These characteristics were previously discussed with regard to
Although the equalizing circuit will be described in detail hereinafter, broadly, it operates by 1) characterizing the enclosed woofer system as to its resonant frequency (Fs) and Q of its high-pass complex pole, 2) placing a matching complex zero in the signal path to cancel the speaker characteristic and 3) establishing a new complex pole at an arbitrarily chosen low frequency which defines the new low frequency cut off of the woofer system. This latter characteristic of the equalizing circuit is necessary to prevent the woofer system from being overrun by large signals below the intended operating range and may be made dynamically variable to extend the dynamic range.
Graphically, the effect of the equalizer circuit is shown in
Because the entire arrangement substitutes amplifier power for moving mass (as a way of overcoming the increased stiffness), it is important to recognize that the transducers must be constructed so as to withstand high power inputs at low frequencies. The rate of increase of response of the equalizer with decreasing frequency is 12 dB/octave. Put another way, if the equalization extends from 70 Hz downward to 20 Hz (typical values) then the required amplifier power at 20 Hz will be 21.7 dB greater than at 70 Hz (in a Bode straight-line approximation). This is a power ratio of 148:1. This is not a problem because the previously optimized woofers can have very high sensitivity. The elevated sensitivity comes from the fact that the conversion efficiency is proportional to the resonant frequency cubed, and inversely proportional to the stiffness.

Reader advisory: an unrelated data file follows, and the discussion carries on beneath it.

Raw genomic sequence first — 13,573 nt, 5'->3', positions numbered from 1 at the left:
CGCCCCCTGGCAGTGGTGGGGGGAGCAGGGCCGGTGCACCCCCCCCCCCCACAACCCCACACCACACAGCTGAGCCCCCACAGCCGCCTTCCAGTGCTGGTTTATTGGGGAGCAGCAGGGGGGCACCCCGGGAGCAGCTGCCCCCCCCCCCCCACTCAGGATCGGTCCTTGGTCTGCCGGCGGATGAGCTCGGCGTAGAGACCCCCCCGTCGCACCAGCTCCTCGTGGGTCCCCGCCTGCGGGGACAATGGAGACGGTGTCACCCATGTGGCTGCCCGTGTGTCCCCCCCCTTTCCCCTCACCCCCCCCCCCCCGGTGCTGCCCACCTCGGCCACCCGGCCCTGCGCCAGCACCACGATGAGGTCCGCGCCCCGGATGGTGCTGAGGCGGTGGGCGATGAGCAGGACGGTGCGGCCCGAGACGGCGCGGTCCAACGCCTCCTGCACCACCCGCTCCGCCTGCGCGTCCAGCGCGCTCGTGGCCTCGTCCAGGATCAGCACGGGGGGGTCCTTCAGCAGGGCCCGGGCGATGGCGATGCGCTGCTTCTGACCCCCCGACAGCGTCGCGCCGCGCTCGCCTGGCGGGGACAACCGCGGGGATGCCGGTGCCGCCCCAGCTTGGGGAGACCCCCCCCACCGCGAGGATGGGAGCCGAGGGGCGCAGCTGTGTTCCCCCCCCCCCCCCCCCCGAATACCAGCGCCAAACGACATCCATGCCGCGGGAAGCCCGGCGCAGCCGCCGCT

There is a further advantage to this arrangement. In a conventional woofer system, the entire useful operating range is above the fundamental resonance of the enclosed system and is therefore mass-controlled. In a mass-controlled system, the acoustic output lags the electrical input by 90 degrees. At long wavelengths this is significant because 90 degrees at 50 Hz is equivalent to a 5 foot distance, i.e., temporally the woofer is 5 feet more distant. In a conjugately-equalized system as the one described, the behavior is effectively resistance-controlled over most of the operating range. In the example cited above the system will be resistive from about 20 Hz to about 80 Hz which is the entire operating range in many applications. In such a system, the acoustic output is in-phase with the electrical input so no additional delay is present.
The present invention represents a significantly powerful technique because it turns the design process on its head.
Usually one would:
a. Choose the box size
b. Choose a desired lower frequency limit
c. Try to find (or design) a driver which will get you there.
Usually, and especially for a small box and a low cutoff frequency, the driver has to have a loose suspension and a high moving-mass. This is the only way the resonance can be held to a low frequency. Unfortunately, this combination of attributes leads directly to poor electro acoustic conversion efficiency and poor acceleration hence poor rendering of the attack of bass sounds. These are the well known deficiencies of so-called “acoustic suspension” woofer systems. The tradeoffs for remedying this in a conventional system are unyielding.
With the present invention, however, one would:
a. Optimize the driver with respect to motor strength, low mass and high suspension stability;
b. Choose the box size;